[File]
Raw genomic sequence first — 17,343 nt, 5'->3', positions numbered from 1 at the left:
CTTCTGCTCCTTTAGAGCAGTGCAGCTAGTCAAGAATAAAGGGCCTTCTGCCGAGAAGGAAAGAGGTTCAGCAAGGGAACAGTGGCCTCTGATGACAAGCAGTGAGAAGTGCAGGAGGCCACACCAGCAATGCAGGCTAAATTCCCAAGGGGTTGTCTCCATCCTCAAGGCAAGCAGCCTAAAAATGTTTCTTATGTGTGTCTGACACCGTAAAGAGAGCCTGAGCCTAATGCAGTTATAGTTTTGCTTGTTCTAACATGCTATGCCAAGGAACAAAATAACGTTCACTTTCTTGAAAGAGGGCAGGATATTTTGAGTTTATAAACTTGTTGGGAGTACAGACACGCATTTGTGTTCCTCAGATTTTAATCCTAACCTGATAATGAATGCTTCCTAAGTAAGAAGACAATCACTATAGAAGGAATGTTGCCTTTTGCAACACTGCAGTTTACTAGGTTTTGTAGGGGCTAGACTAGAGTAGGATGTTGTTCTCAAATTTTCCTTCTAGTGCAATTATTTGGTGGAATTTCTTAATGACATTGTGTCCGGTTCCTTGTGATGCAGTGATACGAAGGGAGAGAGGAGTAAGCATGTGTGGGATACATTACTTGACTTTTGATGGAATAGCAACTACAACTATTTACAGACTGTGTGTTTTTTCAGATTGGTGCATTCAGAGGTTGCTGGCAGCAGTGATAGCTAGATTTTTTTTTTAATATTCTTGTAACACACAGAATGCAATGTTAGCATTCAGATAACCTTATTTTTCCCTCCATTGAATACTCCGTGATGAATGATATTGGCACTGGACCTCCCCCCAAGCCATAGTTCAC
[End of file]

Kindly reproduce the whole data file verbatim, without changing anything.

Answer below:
Raw genomic sequence first — 17,343 nt, 5'->3', positions numbered from 1 at the left:
CTTCTGCTCCTTTAGAGCAGTGCAGCTAGTCAAGAATAAAGGGCCTTCTGCCGAGAAGGAAAGAGGTTCAGCAAGGGAACAGTGGCCTCTGATGACAAGCAGTGAGAAGTGCAGGAGGCCACACCAGCAATGCAGGCTAAATTCCCAAGGGGTTGTCTCCATCCTCAAGGCAAGCAGCCTAAAAATGTTTCTTATGTGTGTCTGACACCGTAAAGAGAGCCTGAGCCTAATGCAGTTATAGTTTTGCTTGTTCTAACATGCTATGCCAAGGAACAAAATAACGTTCACTTTCTTGAAAGAGGGCAGGATATTTTGAGTTTATAAACTTGTTGGGAGTACAGACACGCATTTGTGTTCCTCAGATTTTAATCCTAACCTGATAATGAATGCTTCCTAAGTAAGAAGACAATCACTATAGAAGGAATGTTGCCTTTTGCAACACTGCAGTTTACTAGGTTTTGTAGGGGCTAGACTAGAGTAGGATGTTGTTCTCAAATTTTCCTTCTAGTGCAATTATTTGGTGGAATTTCTTAATGACATTGTGTCCGGTTCCTTGTGATGCAGTGATACGAAGGGAGAGAGGAGTAAGCATGTGTGGGATACATTACTTGACTTTTGATGGAATAGCAACTACAACTATTTACAGACTGTGTGTTTTTTCAGATTGGTGCATTCAGAGGTTGCTGGCAGCAGTGATAGCTAGATTTTTTTTTTAATATTCTTGTAACACACAGAATGCAATGTTAGCATTCAGATAACCTTATTTTTCCCTCCATTGAATACTCCGTGATGAATGATATTGGCACTGGACCTCCCCCCAAGCCATAGTTCAC